Too Little, Too Late: Seventh Circuit Reaffirms the Limits of a Registration Proceeding Under 28 U.S.C. § 1963

07 July 2014 Wisconsin Appellate Law Blog

In Goldman v. Gagnard, No. 12-2706 (June 27, 2014), the Seventh Circuit (in an opinion authored by Judge Tinder) waded into a long-running, continent-spanning dispute, which it characterized as “Dickensian” in character, arising out of water leaks in a California house that was sold ten years and five judicial proceedings ago. The court’s ultimate holding was that the sellers had waited too long to raise an error that a California state court allegedly made almost three years ago, and had thereby waived any error. 

What’s important about the case, however, is that, in the course of reaching its conclusion, the court reminded us of its decision 14 years ago in Board of Trustees, Sheet Metal Workers’ Nat’l Pension Fund v. Elite Erectors, Inc., 212 F.3d 1031, 1034 (7th Cir. 2000), that when a federal judgment is registered in another district for collection, under 28 U.S.C. § 1963, the court in the receiving district may not modify the judgment but must enforce it as entered.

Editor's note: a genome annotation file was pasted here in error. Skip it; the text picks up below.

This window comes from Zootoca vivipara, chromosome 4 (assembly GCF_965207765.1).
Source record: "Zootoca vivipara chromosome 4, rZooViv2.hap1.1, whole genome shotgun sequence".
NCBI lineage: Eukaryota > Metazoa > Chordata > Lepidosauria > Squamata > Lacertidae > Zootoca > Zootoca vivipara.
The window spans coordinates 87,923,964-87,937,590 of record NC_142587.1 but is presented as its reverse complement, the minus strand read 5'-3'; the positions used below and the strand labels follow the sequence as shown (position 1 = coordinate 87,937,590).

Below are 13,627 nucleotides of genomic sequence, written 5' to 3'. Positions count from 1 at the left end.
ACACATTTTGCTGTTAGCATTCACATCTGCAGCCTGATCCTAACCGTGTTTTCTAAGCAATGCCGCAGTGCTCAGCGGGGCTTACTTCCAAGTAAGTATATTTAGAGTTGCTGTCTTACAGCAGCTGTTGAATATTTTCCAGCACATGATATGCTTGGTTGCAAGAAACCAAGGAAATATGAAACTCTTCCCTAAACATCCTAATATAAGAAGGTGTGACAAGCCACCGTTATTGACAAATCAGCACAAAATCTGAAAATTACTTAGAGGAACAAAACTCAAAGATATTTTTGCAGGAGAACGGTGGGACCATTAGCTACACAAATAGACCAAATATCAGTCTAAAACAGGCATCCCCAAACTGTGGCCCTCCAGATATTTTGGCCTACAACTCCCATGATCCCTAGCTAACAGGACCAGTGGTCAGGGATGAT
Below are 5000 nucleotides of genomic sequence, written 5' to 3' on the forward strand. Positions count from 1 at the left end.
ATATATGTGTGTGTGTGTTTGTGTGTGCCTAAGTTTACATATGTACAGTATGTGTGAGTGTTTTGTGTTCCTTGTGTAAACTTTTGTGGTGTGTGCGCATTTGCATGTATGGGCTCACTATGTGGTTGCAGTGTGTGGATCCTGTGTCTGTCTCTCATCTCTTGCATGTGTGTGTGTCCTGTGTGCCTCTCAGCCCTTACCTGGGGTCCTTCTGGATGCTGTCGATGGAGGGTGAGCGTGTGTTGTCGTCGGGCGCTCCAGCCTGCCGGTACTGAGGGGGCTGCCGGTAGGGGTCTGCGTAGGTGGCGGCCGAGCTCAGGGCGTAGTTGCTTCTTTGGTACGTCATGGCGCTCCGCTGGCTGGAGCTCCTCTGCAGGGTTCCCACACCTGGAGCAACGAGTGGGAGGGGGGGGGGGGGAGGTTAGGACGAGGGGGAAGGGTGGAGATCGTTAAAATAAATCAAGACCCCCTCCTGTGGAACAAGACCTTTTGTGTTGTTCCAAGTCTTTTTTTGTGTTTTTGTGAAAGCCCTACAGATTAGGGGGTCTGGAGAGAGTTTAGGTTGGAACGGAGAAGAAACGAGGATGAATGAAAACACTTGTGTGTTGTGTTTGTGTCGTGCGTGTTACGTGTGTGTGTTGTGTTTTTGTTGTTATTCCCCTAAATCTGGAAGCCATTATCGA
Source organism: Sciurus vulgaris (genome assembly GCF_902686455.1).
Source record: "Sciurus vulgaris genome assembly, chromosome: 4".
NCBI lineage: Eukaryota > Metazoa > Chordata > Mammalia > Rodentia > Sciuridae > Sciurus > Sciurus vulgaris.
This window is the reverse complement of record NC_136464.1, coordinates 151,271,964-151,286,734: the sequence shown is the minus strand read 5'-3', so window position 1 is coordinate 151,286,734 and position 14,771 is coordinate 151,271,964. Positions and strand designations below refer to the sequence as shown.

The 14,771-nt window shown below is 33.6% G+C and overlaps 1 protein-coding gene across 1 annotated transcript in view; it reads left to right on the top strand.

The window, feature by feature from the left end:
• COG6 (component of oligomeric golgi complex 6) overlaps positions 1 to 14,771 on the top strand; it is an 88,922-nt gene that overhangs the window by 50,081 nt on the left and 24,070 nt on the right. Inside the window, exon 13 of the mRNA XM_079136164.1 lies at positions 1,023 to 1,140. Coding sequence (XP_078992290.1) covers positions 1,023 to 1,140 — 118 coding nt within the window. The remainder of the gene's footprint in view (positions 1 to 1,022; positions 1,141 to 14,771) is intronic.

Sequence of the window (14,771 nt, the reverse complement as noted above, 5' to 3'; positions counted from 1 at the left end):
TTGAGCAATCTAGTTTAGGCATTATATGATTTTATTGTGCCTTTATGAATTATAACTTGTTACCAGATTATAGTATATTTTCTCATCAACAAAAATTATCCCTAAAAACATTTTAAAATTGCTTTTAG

That rule rightly prevents what could be considerable confusion if multiple districts modified the judgment in potentially different ways. Any motion for relief from the judgment under Fed. R. Civ. P. 60(b), therefore, must be made in the rendering court.

The appellants (the Gagnards) attempted to use the appellee’s registration proceeding in the Northern District of Illinois as a means to raise a setoff issue that they previously had not litigated when a federal district court in California confirmed an arbitral award against them. The Seventh Circuit thought that the Gagnards had ample opportunity to litigate the issue in the California district court or, at least, in a related California state-court proceeding. The Northern District of Illinois was “a tribunal entrusted not with sifting through the substantive arguments, but simply with enforcing the judgment entered by the entities that invested significant resources and time in determining which parties owed what to whom.” Slip Op. 9. It thus “did not have jurisdiction to substantively ‘modify or annul’ the judgment of the California federal court.” Slip Op. 9-10.

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